Democrats complained that GOP Sen. Ted Cruz was attempting to upstage South Africa’s planned proceedings for Nelson Mandela. But some other aspects of US politics might have been factors.
That is what Senator Cruz’s office says occurred, in any case. “Senator Cruz very much hopes that Castro learns the lessons of Nelson Mandela,” said Sean Rushton, his communications director, according to the National Review. “For decades, Castro has wrongly imprisoned and tortured countless innocents. Just as Mandela was released after 27 years in prison, Castro should finally release his political prisoners; he should hold free elections, and once and for all set the Cuban people free.”
Was this behavior appropriate? After all, the day was supposed to be a celebration of Mr. Mandela’s life, not a forum for debating US-Cuban relations. Democrats complained that Cruz was attempting to upstage South Africa’s planned proceedings.
Yes, President Obama shook hands with Mr. Castro when the two crossed paths in the VIP seating area. But that was simple courtesy, according to the White House, given that the encounter was inevitable. Cruz’s walkout, in contrast, was an act of active protest that in the view of Democrats was not necessary.
Hmm. We’d say that’s going a bit far. Cruz’s behavior was not intended for the worldwide audience of the memorial so much as for Cruz’s own supporters, wouldn’t you agree?
And there are a few aspects of US politics that might provide some context for Cruz’s stroll.
Cuba is still an issue. Fifty-three years since Fidel Castro seized power in Cuba, its fate remains a hot button for its giant neighbor to the North. It’s not just something that sways an important Cuban-American constituency in South Florida. Cuba also remains the pea under Washington’s mattress. The Castro brothers have survived the efforts of 11 US presidents to push them from power. They’re a bit of unfinished business from the cold war, a way for Republicans to telegraph that they’re the party that Americans generally rate as stronger on national security in polls.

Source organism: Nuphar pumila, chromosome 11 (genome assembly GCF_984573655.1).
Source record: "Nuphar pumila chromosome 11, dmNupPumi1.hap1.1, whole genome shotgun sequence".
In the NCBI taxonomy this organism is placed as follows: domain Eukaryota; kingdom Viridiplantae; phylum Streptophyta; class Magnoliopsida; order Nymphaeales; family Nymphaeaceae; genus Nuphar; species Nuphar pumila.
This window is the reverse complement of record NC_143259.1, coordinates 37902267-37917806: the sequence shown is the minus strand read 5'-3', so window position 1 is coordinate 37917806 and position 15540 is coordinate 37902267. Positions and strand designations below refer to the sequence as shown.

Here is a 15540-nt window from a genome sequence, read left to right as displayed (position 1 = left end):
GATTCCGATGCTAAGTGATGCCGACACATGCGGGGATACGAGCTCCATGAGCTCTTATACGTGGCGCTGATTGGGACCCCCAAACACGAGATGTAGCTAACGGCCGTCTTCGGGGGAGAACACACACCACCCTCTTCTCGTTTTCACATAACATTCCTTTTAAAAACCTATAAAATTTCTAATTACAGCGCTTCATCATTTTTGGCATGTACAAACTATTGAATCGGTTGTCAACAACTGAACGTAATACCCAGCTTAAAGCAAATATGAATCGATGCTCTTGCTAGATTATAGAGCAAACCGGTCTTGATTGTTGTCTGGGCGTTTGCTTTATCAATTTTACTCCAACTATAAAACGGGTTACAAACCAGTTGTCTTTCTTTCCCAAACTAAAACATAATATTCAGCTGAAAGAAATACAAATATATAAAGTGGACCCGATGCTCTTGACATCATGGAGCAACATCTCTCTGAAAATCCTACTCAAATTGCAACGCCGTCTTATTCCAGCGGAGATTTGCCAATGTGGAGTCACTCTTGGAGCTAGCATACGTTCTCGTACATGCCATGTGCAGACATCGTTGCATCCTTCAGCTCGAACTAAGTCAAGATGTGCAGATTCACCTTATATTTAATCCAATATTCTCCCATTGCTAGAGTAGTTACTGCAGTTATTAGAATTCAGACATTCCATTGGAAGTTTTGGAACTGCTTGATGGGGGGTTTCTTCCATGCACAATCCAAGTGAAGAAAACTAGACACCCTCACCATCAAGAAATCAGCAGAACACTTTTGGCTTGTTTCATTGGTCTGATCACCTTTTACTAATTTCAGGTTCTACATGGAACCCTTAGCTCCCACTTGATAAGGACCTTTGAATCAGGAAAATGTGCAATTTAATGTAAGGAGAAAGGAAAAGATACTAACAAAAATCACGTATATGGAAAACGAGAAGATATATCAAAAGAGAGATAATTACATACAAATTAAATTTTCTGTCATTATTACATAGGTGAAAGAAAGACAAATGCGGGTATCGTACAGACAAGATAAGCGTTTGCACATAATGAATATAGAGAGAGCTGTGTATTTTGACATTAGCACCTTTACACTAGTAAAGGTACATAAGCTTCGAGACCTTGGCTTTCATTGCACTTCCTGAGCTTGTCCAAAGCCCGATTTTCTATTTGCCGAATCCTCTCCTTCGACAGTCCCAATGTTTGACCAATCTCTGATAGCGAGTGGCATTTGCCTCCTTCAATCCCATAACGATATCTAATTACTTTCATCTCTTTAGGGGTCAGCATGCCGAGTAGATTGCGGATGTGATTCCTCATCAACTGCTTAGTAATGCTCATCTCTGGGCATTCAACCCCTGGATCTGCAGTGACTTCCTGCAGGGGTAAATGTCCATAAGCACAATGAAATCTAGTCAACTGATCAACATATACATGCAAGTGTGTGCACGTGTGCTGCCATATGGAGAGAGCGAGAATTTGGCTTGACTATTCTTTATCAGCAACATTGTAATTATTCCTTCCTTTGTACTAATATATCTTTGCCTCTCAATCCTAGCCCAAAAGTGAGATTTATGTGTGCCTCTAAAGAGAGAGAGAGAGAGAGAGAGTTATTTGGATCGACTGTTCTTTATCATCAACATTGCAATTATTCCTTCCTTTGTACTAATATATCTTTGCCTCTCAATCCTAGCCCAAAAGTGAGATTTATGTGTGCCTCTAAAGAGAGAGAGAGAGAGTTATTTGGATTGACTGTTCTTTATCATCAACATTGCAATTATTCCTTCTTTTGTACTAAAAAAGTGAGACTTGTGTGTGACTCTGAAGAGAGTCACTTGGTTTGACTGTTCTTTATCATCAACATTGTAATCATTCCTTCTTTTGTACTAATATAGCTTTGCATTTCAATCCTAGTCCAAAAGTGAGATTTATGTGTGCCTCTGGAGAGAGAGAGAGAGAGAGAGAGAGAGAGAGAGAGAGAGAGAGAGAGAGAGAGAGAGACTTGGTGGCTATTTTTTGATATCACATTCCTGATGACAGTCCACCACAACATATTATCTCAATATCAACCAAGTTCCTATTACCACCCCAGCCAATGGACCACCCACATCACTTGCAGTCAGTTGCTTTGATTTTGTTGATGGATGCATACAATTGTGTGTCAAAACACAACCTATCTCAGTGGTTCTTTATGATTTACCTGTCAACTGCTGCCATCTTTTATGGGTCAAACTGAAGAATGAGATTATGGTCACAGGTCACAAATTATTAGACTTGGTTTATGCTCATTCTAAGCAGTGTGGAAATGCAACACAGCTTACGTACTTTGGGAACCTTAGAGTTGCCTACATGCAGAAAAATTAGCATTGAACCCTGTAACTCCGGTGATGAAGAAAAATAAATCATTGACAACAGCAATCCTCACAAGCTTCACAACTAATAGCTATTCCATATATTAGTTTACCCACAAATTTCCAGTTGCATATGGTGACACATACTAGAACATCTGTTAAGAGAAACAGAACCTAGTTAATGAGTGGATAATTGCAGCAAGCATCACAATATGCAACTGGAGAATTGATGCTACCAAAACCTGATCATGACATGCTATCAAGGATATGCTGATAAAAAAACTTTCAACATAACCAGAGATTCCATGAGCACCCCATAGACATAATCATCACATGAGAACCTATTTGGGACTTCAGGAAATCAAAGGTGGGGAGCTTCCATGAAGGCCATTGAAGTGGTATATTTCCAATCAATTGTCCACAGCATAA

Cuba unites the GOP. And Fidel and Raúl Castro unite the GOP. You’ll notice that Republicans of all party factions complained about Mr. Obama’s handshake, not just hard-right conservatives. Sen. John McCain of Arizona equated the moment to Neville Chamberlain shaking hands with Hitler. Senator McCain has also called Cruz a “wacko bird.”
So if you’re running for the 2016 GOP nomination – and who thinks Cruz isn’t? – then the walkout is smart positioning for the primaries to come.
Cruz is not a cartoon. Look, Cruz’s push this fall to shut down the government in an effort to defund Obamacare was a disaster for the national GOP’s image. Lots of establishment Republicans dislike him personally and don’t trust him, which is not good for his presidential aspirations.
But it would be a mistake for Democrats to treat Cruz as a caricature tea party conservative. His rhetorical skills are far superior to, say, those of Rep. Michele Bachmann of Minnesota. His academic achievements early in life were considerable. He was just announced as one of the finalists for Time's "Person of the Year."
Democratic lawyer and crisis consultant Lanny Davis makes that point in The Huffington Post. Democrats, he says, should remember that many in the party dismissed Ronald Reagan as an actor whose extreme views rendered him unelectable.
“So fellow Democrats: Let’s debate the issues with Ted Cruz and win the election on the issues. If we think it’s better to engage in personal attacks and ridicule, and not take Cruz seriously, think again,” writes Mr. Davis.